static PySide.QtCore.QThread.initialize()
Return type:PySide.QtCore.bool

Returns true if the thread is finished; otherwise returns false.

Return type:PySide.QtCore.bool

Returns true if the thread is running; otherwise returns false.

static PySide.QtCore.QThread.msleep(arg__1)
Parameters:arg__1 – long

Forces the current thread to sleep for msecs milliseconds.

Return type:PySide.QtCore.QThread.Priority

Returns the priority for a running thread. If the thread is not running, this function returns InheritPriority .


Tells the thread’s event loop to exit with return code 0 (success). Equivalent to calling QThread::exit(0).

This function does nothing if the thread does not have an event loop.


The starting point for the thread. After calling PySide.QtCore.QThread.start() , the newly created thread calls this function. The default implementation simply calls exec() .

You can reimplement this function to facilitate advanced thread management. Returning from this method will end the execution of the thread.


This function sets the priority for a running thread. If the thread is not running, this function does nothing and returns immediately. Use PySide.QtCore.QThread.start() to start a thread with a specific priority.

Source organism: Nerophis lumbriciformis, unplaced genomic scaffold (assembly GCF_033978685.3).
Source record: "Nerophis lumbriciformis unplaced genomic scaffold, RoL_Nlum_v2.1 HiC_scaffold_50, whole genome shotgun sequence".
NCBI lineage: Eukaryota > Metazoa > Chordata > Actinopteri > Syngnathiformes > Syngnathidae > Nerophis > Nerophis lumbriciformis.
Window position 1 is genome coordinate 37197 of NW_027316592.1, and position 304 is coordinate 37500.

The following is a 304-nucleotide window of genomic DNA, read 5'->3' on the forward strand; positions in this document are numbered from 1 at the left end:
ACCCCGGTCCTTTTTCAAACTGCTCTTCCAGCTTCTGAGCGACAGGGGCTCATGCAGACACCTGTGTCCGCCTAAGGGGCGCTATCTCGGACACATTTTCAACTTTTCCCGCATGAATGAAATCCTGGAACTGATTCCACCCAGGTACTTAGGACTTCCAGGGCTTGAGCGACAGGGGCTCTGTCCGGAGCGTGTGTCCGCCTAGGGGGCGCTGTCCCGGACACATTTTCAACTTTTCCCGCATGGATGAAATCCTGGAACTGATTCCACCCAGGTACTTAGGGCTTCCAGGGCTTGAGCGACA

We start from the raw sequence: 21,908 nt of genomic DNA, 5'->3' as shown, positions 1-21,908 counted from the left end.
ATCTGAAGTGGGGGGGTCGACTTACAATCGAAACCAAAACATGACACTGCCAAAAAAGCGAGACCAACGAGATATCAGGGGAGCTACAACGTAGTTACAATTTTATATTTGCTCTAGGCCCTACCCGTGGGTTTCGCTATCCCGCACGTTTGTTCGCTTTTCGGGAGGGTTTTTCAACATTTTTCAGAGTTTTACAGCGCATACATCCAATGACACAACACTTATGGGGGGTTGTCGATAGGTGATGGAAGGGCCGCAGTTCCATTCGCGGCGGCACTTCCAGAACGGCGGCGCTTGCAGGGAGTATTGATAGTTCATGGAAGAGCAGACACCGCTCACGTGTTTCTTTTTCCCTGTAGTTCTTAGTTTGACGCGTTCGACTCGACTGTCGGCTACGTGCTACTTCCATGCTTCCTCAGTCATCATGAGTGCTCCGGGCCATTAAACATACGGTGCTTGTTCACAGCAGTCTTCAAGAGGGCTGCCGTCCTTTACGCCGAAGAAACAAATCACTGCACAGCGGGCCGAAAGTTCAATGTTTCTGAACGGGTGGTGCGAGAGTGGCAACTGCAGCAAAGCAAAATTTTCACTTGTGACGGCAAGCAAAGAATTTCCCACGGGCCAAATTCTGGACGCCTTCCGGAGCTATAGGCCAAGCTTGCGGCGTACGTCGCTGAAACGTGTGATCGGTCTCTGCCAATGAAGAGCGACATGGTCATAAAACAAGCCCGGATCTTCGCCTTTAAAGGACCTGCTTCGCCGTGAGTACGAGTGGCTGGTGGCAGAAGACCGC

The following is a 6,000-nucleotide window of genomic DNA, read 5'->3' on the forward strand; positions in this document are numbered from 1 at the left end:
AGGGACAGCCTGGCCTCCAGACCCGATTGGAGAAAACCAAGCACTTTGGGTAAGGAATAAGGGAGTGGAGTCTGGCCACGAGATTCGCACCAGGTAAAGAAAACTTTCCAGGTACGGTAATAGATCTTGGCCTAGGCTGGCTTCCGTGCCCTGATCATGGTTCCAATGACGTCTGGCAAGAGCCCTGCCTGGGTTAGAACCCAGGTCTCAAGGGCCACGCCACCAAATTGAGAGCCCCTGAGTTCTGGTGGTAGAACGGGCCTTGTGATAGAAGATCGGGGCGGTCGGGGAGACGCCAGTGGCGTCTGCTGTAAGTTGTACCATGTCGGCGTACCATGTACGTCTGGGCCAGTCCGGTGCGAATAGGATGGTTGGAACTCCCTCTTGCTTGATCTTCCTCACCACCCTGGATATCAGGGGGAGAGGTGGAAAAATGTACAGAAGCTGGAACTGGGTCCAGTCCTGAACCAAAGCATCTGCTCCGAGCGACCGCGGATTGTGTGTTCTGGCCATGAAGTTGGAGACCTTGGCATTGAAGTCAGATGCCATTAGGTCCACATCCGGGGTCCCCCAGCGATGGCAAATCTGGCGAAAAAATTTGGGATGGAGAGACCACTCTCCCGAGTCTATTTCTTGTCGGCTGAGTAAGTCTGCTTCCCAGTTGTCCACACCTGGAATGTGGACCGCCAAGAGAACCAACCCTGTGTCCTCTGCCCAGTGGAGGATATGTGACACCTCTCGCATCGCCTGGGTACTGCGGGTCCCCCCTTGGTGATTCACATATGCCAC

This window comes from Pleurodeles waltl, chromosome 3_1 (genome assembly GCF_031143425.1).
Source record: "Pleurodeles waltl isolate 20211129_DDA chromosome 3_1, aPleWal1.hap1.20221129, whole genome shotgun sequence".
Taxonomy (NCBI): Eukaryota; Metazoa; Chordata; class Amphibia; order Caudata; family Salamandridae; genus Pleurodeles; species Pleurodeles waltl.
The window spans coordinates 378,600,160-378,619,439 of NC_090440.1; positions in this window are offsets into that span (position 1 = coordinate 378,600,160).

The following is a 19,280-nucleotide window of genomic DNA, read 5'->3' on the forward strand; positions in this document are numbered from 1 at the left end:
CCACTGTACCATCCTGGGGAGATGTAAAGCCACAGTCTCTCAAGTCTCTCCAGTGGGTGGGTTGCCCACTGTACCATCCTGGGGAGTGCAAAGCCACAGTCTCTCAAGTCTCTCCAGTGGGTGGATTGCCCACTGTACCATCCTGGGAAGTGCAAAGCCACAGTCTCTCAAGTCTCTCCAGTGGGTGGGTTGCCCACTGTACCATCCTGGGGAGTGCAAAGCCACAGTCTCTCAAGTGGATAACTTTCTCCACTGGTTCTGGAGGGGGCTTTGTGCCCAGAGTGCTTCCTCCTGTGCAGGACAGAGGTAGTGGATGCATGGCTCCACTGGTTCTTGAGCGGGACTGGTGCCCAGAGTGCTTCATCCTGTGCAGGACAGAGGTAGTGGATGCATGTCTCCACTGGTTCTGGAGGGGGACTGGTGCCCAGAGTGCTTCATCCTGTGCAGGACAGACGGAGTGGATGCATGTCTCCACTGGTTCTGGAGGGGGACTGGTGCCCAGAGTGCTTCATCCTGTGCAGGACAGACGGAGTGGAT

The priority argument can be any value in the QThread::Priority enum except for InheritPriorty .

The effect of the priority parameter is dependent on the operating system’s scheduling policy. In particular, the priority will be ignored on systems that do not support thread priorities (such as on Linux, see http://linux.die.net/man/2/sched_setscheduler for more details).


Sets the maximum stack size for the thread to stackSize . If stackSize is greater than zero, the maximum stack size is set to stackSize bytes, otherwise the maximum stack size is automatically determined by the operating system.